Ironman Texas was an incredible day all around. I cannot say it enough but this day was exciting, fun, phenomenal, inspiring, motivating, intense and a just a great time.
In case you do not know I finished the race in 11:59:51 and for every second of that day I smiled. There was never a moment when I thought of quitting or slowing down on the bike, or walking on the run or floating on my back in the swim. The day did not go exactly as planned but what Ironman race does? As I write each section of this extra long race report I will get into my feelings of each section, but know that I did exactly that: I compartmentalized the race and once one section was over it was over and onto the next part.
The night before the race we went to dinner with a ton of people at Bucca Di Peppo. Well, let’s be honest it was more linner than dinner since we got to the restaurant before the blue hairs. We sat down to consume grub at 4pm. Yes, we were done and the normal early crowd was just getting there but it was perfect timing as I could get back to the hotel and setup all my drinks and food without rushing through it. I wanted to make sure I had enough calories for the bike and run and that all my bags were packed with everything that needed to go in them.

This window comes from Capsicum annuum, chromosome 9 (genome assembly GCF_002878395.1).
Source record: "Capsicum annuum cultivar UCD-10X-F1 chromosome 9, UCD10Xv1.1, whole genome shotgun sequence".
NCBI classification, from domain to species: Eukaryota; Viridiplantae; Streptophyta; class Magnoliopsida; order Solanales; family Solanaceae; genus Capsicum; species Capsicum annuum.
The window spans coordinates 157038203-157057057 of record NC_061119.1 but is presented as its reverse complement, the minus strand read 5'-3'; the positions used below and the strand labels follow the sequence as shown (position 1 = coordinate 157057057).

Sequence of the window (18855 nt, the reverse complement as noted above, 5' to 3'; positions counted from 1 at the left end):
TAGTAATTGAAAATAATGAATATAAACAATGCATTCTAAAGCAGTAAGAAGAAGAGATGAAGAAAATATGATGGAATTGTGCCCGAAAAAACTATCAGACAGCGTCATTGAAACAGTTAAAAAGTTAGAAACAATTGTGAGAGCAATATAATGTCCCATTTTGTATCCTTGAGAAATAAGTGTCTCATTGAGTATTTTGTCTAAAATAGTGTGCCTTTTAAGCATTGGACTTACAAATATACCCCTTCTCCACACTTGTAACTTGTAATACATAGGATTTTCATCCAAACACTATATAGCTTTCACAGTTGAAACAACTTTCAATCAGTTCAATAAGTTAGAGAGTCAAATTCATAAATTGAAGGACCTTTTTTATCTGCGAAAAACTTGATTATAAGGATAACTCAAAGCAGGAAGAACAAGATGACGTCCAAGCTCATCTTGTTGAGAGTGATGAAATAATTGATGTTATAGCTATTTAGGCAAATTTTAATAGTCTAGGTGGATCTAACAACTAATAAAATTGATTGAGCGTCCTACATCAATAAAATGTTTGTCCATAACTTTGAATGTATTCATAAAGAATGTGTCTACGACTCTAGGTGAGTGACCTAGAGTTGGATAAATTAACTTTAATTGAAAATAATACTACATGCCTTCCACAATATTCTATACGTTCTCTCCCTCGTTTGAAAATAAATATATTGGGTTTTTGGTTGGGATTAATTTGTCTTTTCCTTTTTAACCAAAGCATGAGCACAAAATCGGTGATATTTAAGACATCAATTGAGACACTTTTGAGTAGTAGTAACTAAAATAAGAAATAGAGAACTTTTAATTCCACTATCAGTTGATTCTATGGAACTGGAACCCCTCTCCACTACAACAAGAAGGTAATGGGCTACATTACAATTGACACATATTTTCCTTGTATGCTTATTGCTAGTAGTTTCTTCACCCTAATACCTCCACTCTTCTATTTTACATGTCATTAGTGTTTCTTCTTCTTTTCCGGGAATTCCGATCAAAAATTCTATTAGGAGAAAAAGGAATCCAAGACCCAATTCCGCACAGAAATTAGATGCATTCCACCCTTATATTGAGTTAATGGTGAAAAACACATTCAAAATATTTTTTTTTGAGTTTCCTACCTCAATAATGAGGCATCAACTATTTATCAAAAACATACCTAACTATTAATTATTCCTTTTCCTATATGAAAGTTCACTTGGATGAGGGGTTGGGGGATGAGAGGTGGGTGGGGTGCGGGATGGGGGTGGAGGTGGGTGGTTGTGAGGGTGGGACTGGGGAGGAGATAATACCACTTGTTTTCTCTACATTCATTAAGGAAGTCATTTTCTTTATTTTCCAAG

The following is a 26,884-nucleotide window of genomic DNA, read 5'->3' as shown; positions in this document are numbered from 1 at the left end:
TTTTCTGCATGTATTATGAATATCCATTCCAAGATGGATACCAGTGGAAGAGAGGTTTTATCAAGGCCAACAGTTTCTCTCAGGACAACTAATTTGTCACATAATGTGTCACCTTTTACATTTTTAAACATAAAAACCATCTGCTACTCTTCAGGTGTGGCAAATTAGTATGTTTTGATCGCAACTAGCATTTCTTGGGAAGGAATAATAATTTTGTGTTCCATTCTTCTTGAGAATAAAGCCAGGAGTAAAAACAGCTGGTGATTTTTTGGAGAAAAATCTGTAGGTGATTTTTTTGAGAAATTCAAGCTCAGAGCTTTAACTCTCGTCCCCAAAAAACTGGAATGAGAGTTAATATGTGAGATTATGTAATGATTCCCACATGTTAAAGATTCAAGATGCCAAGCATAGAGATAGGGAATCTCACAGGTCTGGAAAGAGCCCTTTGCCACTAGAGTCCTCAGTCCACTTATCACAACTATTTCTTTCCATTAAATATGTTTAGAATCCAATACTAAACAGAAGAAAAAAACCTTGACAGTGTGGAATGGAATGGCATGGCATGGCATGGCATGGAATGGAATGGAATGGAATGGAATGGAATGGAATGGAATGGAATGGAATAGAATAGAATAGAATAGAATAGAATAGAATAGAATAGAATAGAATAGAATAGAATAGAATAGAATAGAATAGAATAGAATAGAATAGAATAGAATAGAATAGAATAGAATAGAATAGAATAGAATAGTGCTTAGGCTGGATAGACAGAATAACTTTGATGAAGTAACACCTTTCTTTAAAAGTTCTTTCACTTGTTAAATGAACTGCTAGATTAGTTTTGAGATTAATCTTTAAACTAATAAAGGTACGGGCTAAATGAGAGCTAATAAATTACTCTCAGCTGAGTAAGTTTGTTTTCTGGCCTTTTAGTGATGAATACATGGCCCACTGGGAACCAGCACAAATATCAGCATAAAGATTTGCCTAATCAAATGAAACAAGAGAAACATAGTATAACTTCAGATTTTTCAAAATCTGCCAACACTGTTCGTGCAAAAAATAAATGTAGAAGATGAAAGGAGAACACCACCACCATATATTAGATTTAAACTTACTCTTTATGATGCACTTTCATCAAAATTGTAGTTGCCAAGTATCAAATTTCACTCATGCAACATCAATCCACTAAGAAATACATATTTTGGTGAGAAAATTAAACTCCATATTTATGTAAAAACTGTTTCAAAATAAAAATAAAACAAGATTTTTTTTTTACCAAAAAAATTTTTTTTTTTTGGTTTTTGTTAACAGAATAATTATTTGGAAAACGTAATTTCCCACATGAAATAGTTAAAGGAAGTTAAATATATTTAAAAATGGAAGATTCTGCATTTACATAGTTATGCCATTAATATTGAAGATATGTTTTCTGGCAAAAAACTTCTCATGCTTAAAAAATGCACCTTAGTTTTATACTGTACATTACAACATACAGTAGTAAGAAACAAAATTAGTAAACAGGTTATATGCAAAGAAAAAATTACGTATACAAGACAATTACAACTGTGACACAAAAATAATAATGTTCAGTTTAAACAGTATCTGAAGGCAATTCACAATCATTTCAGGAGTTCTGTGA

After everything was set I sat on the bed and went to talk to Karen and realized she was already asleep. It was 7:30pm…..but I will give her a pass as she ran 12 miles early in the morning with Jeff. So sitting there with all my thoughts was perfect. I went over my race plan, my nutrition plan, my hydration plan. I took out my sharpie to write these plans down on my hands. I knew it inside and out and was going to follow it no matter what happened.
I fell asleep at 9:30p and when the alarm went off at 3:30am I felt refreshed and ready for the momentous task that lay ahead of me. I made a smoothie and had two slices of vegan rye bread with homemade almond butter, honey and sliced banana. I chose not to have a bowl of granola or eat the rice cakes. I was concerned about the fiber in both and did not want to have a too full feeling when the swim started.